What sort of output signal should I expect from the computer's parallel port directly (without connecting the electronic circuit) when the program is running and I scroll the wheel.

    At the moment, all I am getting a fixed voltage of 3.35V at D0, D1, D2 and D3, and no fluctuation when i scroll the wheel.

  • Clint RutkasClint I'm a "developer"

    @Sean, getting Ashish to chime in

  • SeanSean

    I just blew up my second ULN chip (it happens the minute I plug in the DB25 cable), please excuse my ignorance, I thought I could copy the method here, but I seem to be having issues.  Does anyone have any insights as to what I may be doing wrong.  I'm obviously wiring something wrong.

  • AshishAshish

    @Sean, make sure your motor's power supply (12-24V as shown in the circuit), is completely isolated from the parallel port side of the circuit (pins 1,2,3,4 on the ULN chip). The input pins of the ULN chip (1,2,3,4 etc) should only receive 5V from the parallel port.

    If this doesn't help, mail me pictures of your circuit. I'll see if I can find the problem. My email is - ashish (dot) derhgawen (-at-) gmail (dot) com.

    Cheers,

    Ashish

  • LeskoLesko

    Great article/tutorial!

    I was looking for something like that for a long time. I did everithing just the way you did except that i wrote my code in Python + PySerial. I learned so much, thank you!

    All good wishes from Slovenia

  • MorneMorne

    Hi where can I buy a stepper motor driver? How does it look will you please post a link to an image.

    Thanks

  • Clint RutkasClint I'm a "developer"

    @morne, a stepper motor is a style of motor.  You can buy them all over depending on usage.  Trossen Robotics, has some.  www.trossenrobotics.com/.../robot-stepper-motors.aspx.

    Regarding a picture, the article here has a picture.  The picture with a computer mouse, the stepper motor is in the lower-right side of the picture.

  • nicenice

    nice

  • ashimashim

    hey ur source code is not right can u mail me complete source code.....can i have ur contact no plz its urgent reply soon....(ashim30@gmail.com)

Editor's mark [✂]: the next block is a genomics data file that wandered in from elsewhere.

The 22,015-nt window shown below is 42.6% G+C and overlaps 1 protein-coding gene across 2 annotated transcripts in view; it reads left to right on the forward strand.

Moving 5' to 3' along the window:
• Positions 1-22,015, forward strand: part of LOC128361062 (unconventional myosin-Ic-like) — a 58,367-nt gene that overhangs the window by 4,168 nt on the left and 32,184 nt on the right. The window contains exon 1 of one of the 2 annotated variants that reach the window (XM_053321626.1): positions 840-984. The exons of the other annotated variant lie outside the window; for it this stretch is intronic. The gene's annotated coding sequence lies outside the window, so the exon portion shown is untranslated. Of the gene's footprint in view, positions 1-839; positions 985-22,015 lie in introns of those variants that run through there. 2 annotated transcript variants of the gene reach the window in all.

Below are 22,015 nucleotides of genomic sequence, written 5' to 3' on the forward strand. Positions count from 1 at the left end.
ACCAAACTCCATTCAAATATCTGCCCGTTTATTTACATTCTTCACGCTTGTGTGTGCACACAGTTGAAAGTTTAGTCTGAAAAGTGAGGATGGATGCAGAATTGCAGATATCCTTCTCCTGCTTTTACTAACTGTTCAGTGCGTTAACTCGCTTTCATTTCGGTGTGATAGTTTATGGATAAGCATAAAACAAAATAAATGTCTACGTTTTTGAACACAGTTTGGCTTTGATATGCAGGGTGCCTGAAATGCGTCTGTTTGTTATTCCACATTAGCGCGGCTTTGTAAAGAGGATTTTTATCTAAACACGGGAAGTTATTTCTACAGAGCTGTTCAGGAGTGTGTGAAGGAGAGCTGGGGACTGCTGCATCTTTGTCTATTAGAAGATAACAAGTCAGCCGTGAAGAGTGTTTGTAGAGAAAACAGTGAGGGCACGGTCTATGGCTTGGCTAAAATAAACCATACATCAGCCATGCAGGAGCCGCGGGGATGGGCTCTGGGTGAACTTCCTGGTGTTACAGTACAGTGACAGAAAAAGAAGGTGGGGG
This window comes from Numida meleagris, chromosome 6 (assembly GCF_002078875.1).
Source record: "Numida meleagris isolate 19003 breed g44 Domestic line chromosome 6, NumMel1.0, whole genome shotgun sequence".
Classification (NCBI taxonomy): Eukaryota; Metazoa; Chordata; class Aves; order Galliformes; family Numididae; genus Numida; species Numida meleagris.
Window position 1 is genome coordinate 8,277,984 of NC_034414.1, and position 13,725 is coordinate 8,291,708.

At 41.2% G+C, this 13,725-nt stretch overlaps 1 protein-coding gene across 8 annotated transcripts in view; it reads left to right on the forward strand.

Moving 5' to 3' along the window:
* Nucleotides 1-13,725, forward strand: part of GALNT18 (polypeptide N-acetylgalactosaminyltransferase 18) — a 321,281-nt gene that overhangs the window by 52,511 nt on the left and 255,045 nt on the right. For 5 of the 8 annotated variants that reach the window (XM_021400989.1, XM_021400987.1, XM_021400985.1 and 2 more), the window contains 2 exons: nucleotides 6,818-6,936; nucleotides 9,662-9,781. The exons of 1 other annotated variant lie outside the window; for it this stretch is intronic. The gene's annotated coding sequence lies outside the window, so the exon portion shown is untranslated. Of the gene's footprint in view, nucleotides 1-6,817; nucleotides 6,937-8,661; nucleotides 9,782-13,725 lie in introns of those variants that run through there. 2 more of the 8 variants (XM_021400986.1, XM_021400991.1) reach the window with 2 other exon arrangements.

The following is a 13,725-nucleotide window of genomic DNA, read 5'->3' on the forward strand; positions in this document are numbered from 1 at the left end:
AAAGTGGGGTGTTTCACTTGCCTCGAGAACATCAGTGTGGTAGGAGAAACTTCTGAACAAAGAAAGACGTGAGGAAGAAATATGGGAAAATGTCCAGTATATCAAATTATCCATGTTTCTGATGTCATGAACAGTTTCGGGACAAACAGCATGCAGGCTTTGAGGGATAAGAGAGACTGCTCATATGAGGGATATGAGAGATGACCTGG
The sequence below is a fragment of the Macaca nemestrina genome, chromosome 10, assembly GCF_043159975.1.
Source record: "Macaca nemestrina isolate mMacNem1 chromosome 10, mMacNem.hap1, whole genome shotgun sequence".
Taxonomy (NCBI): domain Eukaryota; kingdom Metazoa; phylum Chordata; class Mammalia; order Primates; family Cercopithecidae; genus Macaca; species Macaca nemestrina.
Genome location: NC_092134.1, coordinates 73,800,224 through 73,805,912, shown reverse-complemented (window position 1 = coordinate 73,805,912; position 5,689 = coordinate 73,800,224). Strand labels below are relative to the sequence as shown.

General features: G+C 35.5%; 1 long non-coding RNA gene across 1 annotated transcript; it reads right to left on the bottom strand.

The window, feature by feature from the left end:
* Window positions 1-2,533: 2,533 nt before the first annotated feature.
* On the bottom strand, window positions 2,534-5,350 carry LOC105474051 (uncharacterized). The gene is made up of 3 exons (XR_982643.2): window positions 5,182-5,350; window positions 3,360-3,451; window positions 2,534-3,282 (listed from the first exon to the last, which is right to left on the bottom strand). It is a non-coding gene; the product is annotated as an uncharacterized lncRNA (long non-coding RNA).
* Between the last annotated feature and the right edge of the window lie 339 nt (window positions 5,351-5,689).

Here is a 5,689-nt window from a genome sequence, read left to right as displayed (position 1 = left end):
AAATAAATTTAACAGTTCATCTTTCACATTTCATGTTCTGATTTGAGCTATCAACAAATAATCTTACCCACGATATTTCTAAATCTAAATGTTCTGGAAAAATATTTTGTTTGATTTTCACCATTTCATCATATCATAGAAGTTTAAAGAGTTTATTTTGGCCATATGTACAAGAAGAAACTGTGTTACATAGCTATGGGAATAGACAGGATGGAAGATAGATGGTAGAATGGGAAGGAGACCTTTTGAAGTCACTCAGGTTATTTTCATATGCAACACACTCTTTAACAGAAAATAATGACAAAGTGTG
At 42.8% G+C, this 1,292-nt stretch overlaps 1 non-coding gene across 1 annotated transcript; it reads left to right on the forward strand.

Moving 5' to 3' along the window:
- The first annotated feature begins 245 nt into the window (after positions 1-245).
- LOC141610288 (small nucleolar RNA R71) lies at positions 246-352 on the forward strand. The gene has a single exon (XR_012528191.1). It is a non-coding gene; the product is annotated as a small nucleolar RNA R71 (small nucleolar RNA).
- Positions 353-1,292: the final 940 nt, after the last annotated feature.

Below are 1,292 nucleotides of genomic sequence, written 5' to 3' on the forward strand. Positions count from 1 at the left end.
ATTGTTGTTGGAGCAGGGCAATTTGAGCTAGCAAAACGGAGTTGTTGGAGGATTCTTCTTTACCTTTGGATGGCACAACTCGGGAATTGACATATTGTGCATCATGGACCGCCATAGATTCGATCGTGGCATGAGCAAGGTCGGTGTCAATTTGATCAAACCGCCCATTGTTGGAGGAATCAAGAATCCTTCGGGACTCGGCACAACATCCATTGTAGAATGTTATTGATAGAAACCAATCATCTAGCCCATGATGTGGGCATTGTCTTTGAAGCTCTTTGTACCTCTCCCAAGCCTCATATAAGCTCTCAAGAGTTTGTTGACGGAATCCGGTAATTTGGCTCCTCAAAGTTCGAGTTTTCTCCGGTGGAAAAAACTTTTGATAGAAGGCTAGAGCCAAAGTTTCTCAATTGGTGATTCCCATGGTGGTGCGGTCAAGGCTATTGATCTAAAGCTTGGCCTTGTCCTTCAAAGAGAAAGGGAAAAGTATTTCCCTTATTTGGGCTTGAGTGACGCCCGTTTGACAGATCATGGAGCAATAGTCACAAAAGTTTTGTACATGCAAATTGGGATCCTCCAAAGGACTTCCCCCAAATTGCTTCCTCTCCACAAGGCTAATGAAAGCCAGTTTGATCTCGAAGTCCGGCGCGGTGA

• Clint RutkasClint I'm a "developer"

    @ashim, you will have to be a bit more helpful.  What doesn't work for you?  Ashish's code is targeted at what he did in the article.  If you changed stuff, you'd have to make the appropriate changes.

  • Clint RutkasClint I'm a "developer"

    @ashim, you will have to be a bit more helpful.  What doesn't work for you?  Ashish's code is targeted at what he did in the article.  If you changed stuff, you'd have to make the appropriate changes.

  • harveyharvey

    hi.. can you help me on how to use the input pins of parallel port.. and how to send 5volts to parallel port.. what is the circuit and code to used? thank in advance,,

  • Clint RutkasClint I'm a "developer"

    @harvey the article above tells you how to leverage the parallel port as a control system for a talking to a stepper motor.

    I'd be very careful sending power into a computer, from personal experience, you can easily fry the electronics.

  • HassanHassan

    Cant it work on simple C language??

  • Clint RutkasClint I'm a "developer"

    @Hassan I suppose you could but the more complex scenario.  The act of using a higher level language will at times makes doing some stuff a bit harder

  • nishannishan

    worst project
     

  • sunnysunny

    hi,
    I am working for a project and needs a stepper motor to rotate in say 10-20 rounds on command. I was wondering if I can get a ckt for the same. I am an optical engg and want a ckt to rotate platform on optical bench. hope to get an early reply.

  • hi,

    thanks a lot !! this project & all your projects help me more'

    I trying to do like this project,but  i have not parallel port in my dell laptop

    what can i do' without using interface  bettween parellal & serial'???

     thanks.

     

  • ravinderravinder

    hi
    can i control 20 to 30 dc motors via computer if so please send me a circuit diagram. thaaaaaaaaaank u